Ford commemorates William Clay Ford with 20 years worth of design scholarships image

The Ford Motor Company Fund will commemorate William Clay Ford, the last surviving grandchild of Henry Ford, who passed away this Sunday, with $1 million in automotive design scholarships.

The Fund will award college sophomores or juniors who seek a degree in automotive design by committing $50,000 a year over 20 years with grants of $10,000 each to five students.

“Design was Mr. Ford’s passion, and his creative vision transformed vehicle design at Ford,” said Jim Vella, president of the Ford Fund. “We are honoring William Clay Ford’s legacy by encouraging and supporting the next generation of innovative automotive designers through this scholarship.”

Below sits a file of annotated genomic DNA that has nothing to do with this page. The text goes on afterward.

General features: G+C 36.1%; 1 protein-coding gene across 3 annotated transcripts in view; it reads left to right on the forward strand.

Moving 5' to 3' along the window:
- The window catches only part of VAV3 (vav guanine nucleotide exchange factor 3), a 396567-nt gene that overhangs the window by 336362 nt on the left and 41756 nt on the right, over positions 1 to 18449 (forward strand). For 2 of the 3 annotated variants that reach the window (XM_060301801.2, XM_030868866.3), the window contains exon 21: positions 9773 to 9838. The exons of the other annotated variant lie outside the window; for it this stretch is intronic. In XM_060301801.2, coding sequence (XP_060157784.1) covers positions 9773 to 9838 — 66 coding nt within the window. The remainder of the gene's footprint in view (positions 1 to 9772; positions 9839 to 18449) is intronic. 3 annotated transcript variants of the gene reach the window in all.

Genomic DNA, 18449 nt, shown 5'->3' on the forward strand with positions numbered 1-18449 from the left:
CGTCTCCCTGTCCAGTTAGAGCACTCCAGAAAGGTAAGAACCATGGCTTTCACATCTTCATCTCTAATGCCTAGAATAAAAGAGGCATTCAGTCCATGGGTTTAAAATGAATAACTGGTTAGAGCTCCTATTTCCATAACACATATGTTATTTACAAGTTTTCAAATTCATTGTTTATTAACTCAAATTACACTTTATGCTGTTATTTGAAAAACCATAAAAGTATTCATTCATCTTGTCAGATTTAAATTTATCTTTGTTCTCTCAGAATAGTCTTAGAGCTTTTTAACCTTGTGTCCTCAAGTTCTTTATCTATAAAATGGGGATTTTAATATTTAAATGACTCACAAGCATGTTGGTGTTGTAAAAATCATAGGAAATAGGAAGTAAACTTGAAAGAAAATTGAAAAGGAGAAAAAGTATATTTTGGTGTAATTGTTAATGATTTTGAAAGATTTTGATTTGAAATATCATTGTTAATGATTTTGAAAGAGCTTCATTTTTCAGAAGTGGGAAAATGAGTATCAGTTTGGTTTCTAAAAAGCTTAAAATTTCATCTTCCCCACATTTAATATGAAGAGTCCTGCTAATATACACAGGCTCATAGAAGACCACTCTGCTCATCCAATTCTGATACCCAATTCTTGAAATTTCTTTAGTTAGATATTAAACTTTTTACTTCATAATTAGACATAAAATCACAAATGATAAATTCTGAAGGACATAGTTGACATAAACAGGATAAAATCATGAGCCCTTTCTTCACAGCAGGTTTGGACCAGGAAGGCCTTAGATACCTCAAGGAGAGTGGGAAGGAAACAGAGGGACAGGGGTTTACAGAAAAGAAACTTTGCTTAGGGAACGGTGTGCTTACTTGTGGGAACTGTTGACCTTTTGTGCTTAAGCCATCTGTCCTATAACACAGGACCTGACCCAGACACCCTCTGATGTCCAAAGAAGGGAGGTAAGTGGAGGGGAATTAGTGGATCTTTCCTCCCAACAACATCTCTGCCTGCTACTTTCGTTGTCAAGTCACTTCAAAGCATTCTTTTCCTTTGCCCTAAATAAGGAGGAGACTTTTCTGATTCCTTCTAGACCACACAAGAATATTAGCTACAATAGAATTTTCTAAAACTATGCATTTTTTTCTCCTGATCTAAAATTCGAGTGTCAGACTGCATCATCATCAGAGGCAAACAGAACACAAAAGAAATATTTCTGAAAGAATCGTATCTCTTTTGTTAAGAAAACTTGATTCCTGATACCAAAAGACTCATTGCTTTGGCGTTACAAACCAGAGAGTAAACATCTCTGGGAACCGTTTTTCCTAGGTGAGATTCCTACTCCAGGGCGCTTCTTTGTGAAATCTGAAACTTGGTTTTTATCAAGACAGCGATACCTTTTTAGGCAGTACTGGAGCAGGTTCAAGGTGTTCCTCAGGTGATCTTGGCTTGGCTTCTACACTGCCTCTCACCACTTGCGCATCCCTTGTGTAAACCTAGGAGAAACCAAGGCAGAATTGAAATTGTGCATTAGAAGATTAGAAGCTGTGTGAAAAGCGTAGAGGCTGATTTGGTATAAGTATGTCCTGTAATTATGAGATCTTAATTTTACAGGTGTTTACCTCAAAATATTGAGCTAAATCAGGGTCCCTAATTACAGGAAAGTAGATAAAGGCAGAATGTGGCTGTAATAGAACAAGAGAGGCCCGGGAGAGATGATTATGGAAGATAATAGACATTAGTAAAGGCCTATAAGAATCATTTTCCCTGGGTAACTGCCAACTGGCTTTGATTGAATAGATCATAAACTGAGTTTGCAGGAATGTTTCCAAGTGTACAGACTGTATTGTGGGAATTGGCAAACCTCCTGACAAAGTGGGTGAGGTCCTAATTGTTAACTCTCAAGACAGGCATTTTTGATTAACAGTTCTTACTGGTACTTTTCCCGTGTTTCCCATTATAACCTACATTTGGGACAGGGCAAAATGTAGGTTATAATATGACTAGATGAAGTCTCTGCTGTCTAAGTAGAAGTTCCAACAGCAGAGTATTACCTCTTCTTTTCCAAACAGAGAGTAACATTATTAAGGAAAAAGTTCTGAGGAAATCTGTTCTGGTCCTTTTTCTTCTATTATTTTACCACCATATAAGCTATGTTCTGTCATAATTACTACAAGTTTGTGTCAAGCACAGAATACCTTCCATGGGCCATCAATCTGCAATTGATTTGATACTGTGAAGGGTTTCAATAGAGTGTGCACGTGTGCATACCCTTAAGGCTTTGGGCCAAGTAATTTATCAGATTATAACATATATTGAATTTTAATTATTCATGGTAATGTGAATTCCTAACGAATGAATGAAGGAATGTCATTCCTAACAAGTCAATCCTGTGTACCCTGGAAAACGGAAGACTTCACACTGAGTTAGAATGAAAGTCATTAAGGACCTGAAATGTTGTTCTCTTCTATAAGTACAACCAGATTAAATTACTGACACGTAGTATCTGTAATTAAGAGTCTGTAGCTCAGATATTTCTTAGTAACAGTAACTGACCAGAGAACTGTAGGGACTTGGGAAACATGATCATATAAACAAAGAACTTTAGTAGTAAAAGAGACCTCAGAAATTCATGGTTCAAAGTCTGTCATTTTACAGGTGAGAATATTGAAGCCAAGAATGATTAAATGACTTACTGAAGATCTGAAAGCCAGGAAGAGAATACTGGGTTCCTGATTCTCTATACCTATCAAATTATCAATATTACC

Design was a passion of William Clay Ford, which chaired the automaker’s design committee for 32 years and is most famous for the Continental Mark II revealed in 1955.

“I wanted the spare tire in the back. That was the trademark of a Continental,” Ford said in an interview on the subject. “We took most of the basic proportions of that car and tried to keep those same proportions in the Mark II, and I think we did pretty well at it.”

The Ford Fund supports design and art education through such partnerships with schools like the Detroit Institute of Arts, College for Creative Studies in Detroit and Art Center College of Design in Pasadena, California.